foreshadow

[fawr-shad-oh, fohr-]
verb (used with object)
to show or indicate beforehand; prefigure: Political upheavals foreshadowed war.

Origin:
1570–80; fore- + shadow

foreshadower, noun
Dictionary.com Unabridged
Based on the Random House Dictionary, © Random House, Inc. 2014.
Cite This Source Link To foreshadow
Collins
World English Dictionary
foreshadow (fɔːˈʃædəʊ)
 
vb
(tr) to show, indicate, or suggest in advance; presage
 
fore'shadower
 
n

Collins English Dictionary - Complete & Unabridged 10th Edition
2009 © William Collins Sons & Co. Ltd. 1979, 1986 © HarperCollins
Publishers 1998, 2000, 2003, 2005, 2006, 2007, 2009
Cite This Source
Etymonline
Word Origin & History

foreshadow
1570s, from fore + shadow; the notion is of a shadow thrown before an advancing material object as an image of something suggestive of what is to come. Related: Foreshadowed; foreshadowing.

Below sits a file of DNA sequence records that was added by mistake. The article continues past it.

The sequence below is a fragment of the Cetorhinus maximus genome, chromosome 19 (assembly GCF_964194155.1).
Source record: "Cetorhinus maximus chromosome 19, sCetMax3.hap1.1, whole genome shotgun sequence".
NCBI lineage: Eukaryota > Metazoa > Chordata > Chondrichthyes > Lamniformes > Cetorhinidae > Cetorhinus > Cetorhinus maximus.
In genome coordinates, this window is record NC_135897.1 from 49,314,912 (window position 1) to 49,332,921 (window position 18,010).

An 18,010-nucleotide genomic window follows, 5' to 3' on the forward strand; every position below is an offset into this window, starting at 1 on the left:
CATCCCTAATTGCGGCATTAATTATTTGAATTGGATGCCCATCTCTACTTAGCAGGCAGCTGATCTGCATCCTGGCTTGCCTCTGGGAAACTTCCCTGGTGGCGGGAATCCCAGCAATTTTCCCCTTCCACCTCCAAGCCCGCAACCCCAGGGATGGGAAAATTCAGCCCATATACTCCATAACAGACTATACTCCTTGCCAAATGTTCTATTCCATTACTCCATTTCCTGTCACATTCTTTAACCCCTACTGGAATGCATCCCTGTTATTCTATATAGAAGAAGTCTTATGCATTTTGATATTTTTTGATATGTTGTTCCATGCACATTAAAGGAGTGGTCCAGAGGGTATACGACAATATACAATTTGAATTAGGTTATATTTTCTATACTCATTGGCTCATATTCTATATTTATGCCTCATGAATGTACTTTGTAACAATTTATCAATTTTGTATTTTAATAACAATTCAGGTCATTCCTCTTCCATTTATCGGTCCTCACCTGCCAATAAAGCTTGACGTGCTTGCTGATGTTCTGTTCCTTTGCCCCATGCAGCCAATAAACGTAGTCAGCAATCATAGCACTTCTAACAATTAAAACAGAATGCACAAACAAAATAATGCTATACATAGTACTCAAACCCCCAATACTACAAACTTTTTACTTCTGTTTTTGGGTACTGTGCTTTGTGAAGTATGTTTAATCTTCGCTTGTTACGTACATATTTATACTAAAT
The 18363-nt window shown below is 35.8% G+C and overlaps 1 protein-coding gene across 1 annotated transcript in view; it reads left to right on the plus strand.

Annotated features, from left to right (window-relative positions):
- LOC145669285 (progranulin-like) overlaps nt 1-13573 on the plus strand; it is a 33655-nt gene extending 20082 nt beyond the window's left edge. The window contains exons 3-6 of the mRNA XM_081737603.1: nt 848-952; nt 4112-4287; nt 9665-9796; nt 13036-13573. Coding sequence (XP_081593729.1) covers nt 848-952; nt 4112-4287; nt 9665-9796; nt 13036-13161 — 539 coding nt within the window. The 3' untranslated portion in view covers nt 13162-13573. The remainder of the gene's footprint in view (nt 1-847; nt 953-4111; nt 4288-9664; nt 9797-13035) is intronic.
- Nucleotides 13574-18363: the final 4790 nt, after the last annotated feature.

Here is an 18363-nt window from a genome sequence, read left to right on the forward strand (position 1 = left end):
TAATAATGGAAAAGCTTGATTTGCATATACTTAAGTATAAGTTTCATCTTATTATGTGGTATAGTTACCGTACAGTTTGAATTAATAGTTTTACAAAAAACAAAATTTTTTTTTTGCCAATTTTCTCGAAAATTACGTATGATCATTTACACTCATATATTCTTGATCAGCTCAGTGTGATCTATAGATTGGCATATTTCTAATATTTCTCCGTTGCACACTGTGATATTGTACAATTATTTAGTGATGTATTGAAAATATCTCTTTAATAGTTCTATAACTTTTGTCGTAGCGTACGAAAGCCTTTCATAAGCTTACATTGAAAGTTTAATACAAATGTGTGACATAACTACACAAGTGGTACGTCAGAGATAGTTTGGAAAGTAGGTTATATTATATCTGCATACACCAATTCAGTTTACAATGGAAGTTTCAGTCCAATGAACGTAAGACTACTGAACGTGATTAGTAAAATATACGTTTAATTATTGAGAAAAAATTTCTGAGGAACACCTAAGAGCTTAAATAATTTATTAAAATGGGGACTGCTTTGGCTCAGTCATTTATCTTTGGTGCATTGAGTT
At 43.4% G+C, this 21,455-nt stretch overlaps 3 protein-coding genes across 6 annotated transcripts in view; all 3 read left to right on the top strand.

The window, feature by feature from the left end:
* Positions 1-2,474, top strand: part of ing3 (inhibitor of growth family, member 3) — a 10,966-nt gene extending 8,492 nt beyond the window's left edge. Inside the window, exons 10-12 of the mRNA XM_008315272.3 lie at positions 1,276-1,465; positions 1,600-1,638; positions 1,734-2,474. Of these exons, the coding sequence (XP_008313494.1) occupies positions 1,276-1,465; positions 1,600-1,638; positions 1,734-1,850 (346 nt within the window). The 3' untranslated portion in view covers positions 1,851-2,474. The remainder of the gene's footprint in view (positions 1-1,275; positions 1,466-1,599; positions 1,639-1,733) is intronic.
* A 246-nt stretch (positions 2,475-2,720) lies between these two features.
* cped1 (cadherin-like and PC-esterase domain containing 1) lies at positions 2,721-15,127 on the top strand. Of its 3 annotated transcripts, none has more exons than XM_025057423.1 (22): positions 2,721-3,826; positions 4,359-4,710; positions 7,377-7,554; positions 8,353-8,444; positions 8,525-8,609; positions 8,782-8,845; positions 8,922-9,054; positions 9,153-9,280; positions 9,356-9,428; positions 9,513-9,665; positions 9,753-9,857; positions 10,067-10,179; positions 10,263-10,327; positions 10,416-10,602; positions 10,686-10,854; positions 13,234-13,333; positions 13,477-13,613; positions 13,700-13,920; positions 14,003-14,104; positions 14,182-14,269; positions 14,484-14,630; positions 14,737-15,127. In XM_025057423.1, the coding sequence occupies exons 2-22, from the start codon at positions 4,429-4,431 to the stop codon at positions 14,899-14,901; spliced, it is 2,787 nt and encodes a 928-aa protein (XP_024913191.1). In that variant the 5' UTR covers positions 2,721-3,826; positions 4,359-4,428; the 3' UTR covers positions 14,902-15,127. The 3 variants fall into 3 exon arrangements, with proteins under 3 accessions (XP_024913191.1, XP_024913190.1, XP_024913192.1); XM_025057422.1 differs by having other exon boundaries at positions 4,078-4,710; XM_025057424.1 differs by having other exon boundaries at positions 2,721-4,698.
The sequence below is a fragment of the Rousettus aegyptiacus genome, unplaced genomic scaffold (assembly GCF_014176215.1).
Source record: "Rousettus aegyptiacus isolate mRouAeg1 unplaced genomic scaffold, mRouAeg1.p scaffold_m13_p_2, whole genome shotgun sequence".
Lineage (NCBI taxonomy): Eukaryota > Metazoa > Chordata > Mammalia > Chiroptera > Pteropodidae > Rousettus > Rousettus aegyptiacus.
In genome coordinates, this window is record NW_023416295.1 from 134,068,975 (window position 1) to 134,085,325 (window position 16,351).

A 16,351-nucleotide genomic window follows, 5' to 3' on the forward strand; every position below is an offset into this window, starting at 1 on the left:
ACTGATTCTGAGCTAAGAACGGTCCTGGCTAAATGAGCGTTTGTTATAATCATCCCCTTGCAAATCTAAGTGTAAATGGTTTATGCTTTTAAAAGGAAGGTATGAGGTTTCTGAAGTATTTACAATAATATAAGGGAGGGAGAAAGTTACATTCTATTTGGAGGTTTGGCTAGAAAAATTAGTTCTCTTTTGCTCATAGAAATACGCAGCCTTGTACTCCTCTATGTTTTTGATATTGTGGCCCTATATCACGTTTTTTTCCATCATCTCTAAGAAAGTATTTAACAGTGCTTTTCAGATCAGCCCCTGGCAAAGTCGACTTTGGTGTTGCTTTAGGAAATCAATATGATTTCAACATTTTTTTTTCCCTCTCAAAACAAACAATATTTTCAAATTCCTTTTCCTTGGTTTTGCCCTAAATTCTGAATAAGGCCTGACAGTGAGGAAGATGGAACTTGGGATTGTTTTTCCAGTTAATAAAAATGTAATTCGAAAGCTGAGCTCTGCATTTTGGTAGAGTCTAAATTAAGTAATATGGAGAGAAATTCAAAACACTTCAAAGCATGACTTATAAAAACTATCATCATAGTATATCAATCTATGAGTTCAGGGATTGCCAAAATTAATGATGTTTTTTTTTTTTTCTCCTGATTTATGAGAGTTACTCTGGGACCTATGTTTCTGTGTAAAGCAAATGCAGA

Online Etymology Dictionary, © 2010 Douglas Harper
Cite This Source
Example sentences
If the species is allowed to vanish, scientists believe it will foreshadow the
  extinction of a host of other marine species.
Sometimes goodwill, especially when it's excessive, can foreshadow problems
  down the road.
Often, financial sector layoffs foreshadow broader layoffs in the economy, for
  reasons explained here.
For, clotted as the poem was, it seemed uncannily to foreshadow his own
  visionary flight and fall.
Copyright © 2014 Dictionary.com, LLC. All rights reserved.
  • Please Login or Sign Up to use the Recent Searches feature
FAVORITES
RECENT

;